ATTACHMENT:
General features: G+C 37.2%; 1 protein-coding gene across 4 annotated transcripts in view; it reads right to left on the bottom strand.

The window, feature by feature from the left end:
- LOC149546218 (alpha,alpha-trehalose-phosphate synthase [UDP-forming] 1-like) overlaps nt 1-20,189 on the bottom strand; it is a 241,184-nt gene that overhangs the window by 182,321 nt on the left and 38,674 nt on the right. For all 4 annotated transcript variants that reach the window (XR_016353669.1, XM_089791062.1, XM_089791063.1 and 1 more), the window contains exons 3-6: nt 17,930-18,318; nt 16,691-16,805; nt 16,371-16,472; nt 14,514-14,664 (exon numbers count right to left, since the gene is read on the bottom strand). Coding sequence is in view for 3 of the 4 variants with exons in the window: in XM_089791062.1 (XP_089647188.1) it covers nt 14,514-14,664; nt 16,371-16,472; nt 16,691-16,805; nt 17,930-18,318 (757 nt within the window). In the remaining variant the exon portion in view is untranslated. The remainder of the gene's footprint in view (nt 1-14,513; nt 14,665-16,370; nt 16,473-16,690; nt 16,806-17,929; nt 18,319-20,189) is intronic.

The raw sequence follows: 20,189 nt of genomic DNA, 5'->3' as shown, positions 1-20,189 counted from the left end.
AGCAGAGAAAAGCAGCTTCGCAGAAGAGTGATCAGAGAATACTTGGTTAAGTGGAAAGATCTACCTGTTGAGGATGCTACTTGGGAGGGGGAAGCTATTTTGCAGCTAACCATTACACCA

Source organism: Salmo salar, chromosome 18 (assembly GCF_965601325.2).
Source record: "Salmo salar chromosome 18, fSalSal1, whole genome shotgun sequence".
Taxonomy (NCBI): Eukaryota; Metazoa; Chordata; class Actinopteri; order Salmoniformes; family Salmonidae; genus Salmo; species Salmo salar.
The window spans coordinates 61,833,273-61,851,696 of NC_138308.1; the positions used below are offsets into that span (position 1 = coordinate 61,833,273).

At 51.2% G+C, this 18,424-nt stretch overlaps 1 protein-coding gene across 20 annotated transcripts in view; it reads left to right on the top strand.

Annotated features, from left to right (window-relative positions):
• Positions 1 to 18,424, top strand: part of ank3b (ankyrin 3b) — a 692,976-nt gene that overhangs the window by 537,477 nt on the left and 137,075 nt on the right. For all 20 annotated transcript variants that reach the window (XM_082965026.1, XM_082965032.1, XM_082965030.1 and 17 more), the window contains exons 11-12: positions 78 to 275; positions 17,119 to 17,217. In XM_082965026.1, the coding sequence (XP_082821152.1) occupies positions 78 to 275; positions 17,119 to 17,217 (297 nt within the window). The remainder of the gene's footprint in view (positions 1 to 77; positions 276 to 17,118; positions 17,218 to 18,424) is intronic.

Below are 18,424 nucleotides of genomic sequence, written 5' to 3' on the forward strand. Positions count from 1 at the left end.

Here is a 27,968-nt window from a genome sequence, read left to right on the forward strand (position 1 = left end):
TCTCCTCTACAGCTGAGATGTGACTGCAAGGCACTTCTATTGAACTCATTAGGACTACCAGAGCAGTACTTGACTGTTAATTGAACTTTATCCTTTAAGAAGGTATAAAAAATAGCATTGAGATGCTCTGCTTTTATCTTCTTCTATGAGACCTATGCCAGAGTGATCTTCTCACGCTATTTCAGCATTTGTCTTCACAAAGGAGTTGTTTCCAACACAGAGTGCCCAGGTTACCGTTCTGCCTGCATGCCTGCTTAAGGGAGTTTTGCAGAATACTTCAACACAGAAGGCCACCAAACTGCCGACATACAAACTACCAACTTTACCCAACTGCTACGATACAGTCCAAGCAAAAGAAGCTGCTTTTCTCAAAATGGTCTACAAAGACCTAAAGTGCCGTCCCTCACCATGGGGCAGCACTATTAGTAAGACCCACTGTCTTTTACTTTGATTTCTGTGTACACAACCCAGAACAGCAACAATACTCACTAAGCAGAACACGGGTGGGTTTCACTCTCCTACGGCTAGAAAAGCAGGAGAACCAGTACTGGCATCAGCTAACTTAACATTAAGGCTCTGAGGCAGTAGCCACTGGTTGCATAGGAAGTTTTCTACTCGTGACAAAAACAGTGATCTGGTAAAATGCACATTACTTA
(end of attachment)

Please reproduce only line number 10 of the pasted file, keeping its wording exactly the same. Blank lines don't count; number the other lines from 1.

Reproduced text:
At 51.2% G+C, this 18,424-nt stretch overlaps 1 protein-coding gene across 20 annotated transcripts in view; it reads left to right on the top strand.